• While communal award promised 71 seats to depressed classes, the Poona Pact asked for allocation of 148 seats to depressed classes.
  • Certain percentage of the seats allotted to the general non-Muslim electorate would be reserved for the depressed classes.
  • Congress agreed that adequate representation would be given to the depressed classes in the civil services.
  • The depressed classes agreed to adhere to the principle of Joint Electorate.
  • The seats reserved for the Depressed Classes out of the general Non-Muhammaden seats in the provincial legislatures were as follows:
  • Madras 30
  • Bombay plus Sind: 15
  • Punjab : 8
  • Bihar & Orissa : 18
  • Central Provinces: 20
  • Assam : 7
  • Bengal : 30
  • United provinces : 20

Key outcomes

The Poona pact had both short term and long term outcomes. Gandhi was able to persuade the Dalit leaders to discard separate electorates but then this pact was more generous to depressed classes in comparison to the communal award.  From the jail itself, Gandhi lunched the All India Untouchability League (1932), and virtually retired from active politics after coming out of jail to pursue the cause of untouchability removal. For depressed classes, this pact brought double the number of seats reserved for them.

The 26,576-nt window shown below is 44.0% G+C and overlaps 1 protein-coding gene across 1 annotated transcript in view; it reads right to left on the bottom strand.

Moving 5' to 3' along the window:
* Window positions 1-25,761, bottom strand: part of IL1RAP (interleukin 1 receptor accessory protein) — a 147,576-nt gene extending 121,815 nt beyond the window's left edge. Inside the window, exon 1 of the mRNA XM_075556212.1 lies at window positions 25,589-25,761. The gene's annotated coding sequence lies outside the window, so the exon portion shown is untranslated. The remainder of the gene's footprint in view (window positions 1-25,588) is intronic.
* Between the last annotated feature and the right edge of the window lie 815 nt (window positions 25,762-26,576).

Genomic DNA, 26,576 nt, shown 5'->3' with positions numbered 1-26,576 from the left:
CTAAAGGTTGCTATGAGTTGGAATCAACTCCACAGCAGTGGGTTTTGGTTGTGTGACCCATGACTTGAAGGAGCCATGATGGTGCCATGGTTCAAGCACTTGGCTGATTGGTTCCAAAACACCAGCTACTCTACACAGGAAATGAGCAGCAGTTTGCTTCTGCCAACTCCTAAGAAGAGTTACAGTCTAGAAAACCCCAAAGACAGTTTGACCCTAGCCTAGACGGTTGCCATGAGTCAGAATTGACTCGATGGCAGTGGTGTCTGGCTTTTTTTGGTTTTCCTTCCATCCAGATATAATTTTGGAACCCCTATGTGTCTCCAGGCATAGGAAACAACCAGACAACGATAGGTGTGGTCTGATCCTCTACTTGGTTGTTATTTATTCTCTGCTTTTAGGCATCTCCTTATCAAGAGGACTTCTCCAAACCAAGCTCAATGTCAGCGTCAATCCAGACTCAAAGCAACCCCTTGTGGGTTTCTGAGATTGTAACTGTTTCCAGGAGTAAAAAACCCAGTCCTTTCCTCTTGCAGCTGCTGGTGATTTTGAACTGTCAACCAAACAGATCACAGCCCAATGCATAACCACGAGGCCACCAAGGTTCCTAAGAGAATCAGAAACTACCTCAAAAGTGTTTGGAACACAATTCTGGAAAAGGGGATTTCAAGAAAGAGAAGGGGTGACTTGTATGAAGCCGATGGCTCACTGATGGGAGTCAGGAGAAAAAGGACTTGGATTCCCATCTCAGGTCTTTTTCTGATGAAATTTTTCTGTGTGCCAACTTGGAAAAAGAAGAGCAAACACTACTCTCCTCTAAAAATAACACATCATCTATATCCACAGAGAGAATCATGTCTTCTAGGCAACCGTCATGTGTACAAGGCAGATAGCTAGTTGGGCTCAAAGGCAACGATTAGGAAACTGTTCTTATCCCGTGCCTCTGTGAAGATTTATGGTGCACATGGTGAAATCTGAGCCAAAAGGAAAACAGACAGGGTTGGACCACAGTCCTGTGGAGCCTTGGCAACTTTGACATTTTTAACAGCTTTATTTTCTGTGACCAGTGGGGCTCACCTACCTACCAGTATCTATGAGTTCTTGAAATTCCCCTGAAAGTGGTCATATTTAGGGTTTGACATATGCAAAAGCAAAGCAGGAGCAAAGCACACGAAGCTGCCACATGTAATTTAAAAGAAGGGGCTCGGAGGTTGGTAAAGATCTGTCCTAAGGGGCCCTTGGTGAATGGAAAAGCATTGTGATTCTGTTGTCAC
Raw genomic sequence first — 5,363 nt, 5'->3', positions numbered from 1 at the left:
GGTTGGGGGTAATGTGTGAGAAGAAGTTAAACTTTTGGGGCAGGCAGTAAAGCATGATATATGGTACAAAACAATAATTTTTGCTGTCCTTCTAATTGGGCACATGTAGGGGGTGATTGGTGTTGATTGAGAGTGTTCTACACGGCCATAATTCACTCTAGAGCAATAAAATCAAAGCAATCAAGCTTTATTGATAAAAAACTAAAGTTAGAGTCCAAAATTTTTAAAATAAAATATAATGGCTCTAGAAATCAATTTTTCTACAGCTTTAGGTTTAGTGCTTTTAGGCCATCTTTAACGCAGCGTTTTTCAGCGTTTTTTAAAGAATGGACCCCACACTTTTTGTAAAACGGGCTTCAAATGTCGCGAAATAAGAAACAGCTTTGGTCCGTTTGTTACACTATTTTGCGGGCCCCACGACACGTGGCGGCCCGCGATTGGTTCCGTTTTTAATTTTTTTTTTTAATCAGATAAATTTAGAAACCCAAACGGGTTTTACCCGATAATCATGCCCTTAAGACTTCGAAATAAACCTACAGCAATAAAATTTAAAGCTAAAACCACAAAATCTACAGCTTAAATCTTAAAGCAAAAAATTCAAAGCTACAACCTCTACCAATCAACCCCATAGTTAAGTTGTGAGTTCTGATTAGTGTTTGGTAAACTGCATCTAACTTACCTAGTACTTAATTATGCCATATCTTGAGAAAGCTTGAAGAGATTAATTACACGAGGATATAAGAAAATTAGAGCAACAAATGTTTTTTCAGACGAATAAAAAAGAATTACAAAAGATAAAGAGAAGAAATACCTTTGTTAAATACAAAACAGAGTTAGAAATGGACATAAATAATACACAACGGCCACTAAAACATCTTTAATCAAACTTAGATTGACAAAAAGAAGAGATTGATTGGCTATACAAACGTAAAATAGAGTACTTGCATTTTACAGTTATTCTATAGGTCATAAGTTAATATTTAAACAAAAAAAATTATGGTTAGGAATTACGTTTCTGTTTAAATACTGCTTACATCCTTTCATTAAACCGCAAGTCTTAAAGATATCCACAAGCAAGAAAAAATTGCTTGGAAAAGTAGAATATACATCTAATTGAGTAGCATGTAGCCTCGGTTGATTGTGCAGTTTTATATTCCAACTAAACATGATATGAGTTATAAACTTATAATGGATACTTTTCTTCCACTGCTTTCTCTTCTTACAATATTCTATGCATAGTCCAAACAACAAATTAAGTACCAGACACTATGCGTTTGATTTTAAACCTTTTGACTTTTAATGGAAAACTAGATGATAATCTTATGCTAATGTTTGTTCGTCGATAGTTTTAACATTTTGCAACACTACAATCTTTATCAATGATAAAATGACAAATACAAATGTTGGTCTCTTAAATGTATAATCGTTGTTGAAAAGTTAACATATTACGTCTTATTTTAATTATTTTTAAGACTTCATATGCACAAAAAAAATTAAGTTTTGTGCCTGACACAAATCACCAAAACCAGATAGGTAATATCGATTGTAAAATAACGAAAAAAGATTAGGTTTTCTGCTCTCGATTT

However, biggest gainers were British. Their intention was to deviate the leaders from CDM and sustain dissension amongst Hindus, and they were fairly successful in that. In this process, the larger issues fade into the background for the time being. The common man was confused with the compromise formula of Poona pact. They thought that the agreement on communal award is the end of the movement, and thus brought a halt in the pace of the movement.